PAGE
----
I have over 1,000 workouts in my folder which makes it very easy to see what I did last month or even last year and to make sure I get better!

You can use an up-to-date notebook, bullet point, Excel spreadsheet, training app, or Word document.

Not overcomplicated it:

  1. Write down the date and your sets, repetitions, and weight for each exercise.
  2. Compare your exercises with your previous workout.
  3. Focus on getting stronger (more reps, heavier weight, an extra set, etc.)
  4. To repeat.

Do this with any workout you created and you will get results. I promise.

Learn how to properly track your progress and set a new personal best with every workout.

Steve, just build a workout for me!

If you're looking for sample workouts to build on, try one of the 6 workouts in our Gym 101 guide.

Or if you'd like a plan to follow, choose one of our 15 circuit training routines!

If you want to build from scratch, great! Let's break it down into simple parts with this summary:

  • ALWAYS warm up – 5-10 minutes by bike, rowing machine, jumping jacks, running up and down stairs etc. Let the blood flow and the muscles warm.
  • Choose an exercise for each major muscle group – Quads, buttocks and hamstrings, push, pull and core.
  • Do 3-5 sets for each exercise.
  • Do 5-10 reps per set for each exercise.
  • Determine how many repetitions and how long to wait between sets for each exercise. Keep it simple 60 seconds.
  • Increase your efficiency and train your heart by doing supersets or circuits.
  • Keep your workout under an hour.
  • Stretch after exercising.
  • Write everything down!
  • Give yourself permission to screw it up, learn a little and keep improving as you exercise more regularly!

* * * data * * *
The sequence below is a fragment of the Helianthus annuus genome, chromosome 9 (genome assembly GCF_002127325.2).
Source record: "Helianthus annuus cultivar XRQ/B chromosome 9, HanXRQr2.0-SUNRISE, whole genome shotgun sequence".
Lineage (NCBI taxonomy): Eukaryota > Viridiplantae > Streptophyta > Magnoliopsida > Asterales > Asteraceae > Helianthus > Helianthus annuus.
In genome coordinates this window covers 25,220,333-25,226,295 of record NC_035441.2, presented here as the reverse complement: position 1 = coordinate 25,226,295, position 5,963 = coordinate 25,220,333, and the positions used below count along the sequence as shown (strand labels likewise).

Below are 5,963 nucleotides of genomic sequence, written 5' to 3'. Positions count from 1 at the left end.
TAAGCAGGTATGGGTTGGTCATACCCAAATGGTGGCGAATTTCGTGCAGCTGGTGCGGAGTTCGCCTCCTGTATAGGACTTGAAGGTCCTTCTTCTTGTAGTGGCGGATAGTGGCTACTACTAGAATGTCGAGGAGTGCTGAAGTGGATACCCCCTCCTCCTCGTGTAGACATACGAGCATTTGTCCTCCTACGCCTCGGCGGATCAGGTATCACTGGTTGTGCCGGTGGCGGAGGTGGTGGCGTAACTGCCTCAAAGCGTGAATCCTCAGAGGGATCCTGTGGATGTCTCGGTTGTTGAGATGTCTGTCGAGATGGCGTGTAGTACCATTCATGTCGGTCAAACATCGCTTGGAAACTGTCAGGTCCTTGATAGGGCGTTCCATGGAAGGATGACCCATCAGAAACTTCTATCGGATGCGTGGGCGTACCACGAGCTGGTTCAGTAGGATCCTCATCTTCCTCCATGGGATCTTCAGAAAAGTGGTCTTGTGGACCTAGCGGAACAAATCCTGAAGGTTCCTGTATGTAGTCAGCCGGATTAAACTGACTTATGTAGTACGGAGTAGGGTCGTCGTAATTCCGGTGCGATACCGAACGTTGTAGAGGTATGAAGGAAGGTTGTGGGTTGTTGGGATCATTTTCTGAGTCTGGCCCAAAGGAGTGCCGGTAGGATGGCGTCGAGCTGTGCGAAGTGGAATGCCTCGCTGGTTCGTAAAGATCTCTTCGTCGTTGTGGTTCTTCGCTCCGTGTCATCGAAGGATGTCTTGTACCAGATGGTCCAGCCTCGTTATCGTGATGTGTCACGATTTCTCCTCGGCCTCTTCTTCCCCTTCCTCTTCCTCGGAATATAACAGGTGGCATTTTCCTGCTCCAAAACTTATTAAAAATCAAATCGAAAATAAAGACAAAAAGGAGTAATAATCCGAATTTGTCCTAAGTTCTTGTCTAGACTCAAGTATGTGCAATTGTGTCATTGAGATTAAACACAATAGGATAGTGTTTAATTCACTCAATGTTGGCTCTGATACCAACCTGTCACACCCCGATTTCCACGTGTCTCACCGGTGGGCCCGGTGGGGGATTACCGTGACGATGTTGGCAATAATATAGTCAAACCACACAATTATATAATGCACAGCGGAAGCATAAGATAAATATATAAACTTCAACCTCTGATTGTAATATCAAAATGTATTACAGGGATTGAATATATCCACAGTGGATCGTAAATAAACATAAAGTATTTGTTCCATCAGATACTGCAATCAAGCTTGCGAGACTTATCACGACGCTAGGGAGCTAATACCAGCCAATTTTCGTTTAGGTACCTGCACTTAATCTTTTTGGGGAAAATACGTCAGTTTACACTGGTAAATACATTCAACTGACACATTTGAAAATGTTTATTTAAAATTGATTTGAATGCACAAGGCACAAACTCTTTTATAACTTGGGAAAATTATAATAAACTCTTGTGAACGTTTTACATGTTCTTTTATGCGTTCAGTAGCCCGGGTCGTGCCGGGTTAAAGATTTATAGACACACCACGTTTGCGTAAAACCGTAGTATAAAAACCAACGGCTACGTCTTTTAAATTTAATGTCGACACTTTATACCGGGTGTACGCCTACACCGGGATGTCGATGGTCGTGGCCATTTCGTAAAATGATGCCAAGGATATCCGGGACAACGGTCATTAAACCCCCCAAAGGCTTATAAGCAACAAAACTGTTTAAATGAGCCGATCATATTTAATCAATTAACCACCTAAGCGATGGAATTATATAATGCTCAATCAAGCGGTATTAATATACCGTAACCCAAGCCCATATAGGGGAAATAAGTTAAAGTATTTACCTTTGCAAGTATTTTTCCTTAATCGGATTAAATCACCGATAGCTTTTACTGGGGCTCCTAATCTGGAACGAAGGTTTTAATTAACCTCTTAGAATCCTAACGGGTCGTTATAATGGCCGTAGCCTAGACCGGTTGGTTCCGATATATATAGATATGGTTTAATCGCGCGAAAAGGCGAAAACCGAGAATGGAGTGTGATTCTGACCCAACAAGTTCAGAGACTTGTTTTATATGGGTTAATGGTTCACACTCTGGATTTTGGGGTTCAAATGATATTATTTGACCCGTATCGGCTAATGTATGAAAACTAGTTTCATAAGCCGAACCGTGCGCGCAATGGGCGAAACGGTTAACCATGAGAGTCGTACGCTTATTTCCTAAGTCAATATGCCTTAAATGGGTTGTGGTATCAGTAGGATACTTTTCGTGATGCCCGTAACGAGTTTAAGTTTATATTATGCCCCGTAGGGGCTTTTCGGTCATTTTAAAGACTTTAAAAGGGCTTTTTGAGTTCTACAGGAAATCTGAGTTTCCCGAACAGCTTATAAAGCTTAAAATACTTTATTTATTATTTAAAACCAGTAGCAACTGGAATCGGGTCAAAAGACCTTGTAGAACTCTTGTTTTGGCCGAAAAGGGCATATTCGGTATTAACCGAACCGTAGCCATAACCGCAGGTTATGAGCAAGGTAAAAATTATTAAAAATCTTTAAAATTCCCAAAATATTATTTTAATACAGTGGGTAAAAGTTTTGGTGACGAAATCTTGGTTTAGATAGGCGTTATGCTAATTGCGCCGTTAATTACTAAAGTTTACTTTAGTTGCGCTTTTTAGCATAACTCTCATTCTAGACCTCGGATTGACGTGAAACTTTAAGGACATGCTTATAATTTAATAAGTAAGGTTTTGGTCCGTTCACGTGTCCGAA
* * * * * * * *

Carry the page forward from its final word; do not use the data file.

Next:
Most of the time when I email people back telling them how to set up their own workout, they reply with:

"Steve, can't you just tell me what to do? I'm scared of building a shitty workout."

Why we developed THREE options for people like this:

1) If you are someone who wants to know that they are following a program that is tailored to their life, situation and goals, check out our online coaching program.

You will work with our certified NF teachers, who will get to know you better than you and will program your workouts and nutrition for you.

Do you want an exercise program that you actually do? Great! Find out more here:

2) working out at home and needing a plan to follow? Check out Nerd Fitness Journey!

Our fun habit-building app will help you exercise more, eat healthier, and (literally) improve your life. NF Journey will also create a training course for you!

Try your free trial here:

3) Join the Rebellion (our free community) and I'll send you free guides, workouts, and worksheets for you to read at your leisure.

We need good people like you!

Download our comprehensive guide

  • Everything you need to know to get strong.
  • Exercise routines for body weight AND strength training.
  • How to find the right gym and train properly in one.

I definitely encourage you to build your own workout routine.

Getting in shape from your workout can really help you develop a sense of excitement and pride!

If you have any additional questions or have an exercise program that you are really proud of, share it in the comments below!


PS: Check out the rest of our beginner content. I promise it kicks the ass 🙂


Photo sources: mdwombat, joshtasman: Question Finger 6, black.zack00: Yeaaaah…. Surprise ladies !!, Sterling College: Sterling Gym, ako_law: stopwatch, black.zack00: boxing a gentleman’s sport, photographing Travis: kettlebells. ahockley: DDC Stuff Sheath and EEEK Field Notes, Ivan Kruk ©